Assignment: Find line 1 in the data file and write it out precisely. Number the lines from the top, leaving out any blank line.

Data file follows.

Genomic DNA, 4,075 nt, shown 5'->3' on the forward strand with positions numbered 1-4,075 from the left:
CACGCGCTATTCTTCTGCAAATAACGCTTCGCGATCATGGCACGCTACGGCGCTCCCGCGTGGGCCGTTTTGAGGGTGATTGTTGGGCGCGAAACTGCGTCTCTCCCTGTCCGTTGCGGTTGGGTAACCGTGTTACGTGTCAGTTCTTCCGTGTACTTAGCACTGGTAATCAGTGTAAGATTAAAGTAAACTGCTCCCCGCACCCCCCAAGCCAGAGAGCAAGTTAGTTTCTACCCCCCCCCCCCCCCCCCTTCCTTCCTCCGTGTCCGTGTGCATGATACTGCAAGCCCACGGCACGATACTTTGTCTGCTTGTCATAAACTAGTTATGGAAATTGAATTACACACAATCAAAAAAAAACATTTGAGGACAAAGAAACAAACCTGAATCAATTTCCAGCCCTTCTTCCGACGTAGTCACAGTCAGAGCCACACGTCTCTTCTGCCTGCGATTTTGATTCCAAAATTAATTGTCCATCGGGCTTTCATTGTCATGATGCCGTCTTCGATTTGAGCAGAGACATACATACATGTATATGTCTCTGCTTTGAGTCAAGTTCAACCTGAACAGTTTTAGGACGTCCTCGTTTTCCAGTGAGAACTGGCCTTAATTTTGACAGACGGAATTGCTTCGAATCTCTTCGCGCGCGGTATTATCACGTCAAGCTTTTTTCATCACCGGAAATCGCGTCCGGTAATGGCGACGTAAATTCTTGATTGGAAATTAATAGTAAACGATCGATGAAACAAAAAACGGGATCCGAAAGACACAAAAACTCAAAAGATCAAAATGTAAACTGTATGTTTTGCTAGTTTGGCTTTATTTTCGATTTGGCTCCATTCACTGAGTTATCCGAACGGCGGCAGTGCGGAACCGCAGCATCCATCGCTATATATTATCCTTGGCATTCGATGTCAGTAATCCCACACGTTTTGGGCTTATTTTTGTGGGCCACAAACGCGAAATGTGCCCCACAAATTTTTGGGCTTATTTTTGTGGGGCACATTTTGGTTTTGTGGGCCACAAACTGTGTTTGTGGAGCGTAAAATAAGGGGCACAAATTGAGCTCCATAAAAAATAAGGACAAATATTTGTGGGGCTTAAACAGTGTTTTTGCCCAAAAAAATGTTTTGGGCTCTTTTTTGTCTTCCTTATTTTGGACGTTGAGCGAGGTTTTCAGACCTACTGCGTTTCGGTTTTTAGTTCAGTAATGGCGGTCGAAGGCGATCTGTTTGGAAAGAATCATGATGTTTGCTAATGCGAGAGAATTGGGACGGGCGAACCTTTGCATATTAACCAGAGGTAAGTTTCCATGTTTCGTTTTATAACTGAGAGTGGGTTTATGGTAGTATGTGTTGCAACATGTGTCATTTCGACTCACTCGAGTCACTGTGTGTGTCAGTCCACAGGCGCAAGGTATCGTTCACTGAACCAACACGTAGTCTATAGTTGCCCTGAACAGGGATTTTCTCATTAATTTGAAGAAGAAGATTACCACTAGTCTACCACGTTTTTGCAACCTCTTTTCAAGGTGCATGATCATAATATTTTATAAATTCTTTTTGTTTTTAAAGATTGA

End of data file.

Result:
Genomic DNA, 4,075 nt, shown 5'->3' on the forward strand with positions numbered 1-4,075 from the left: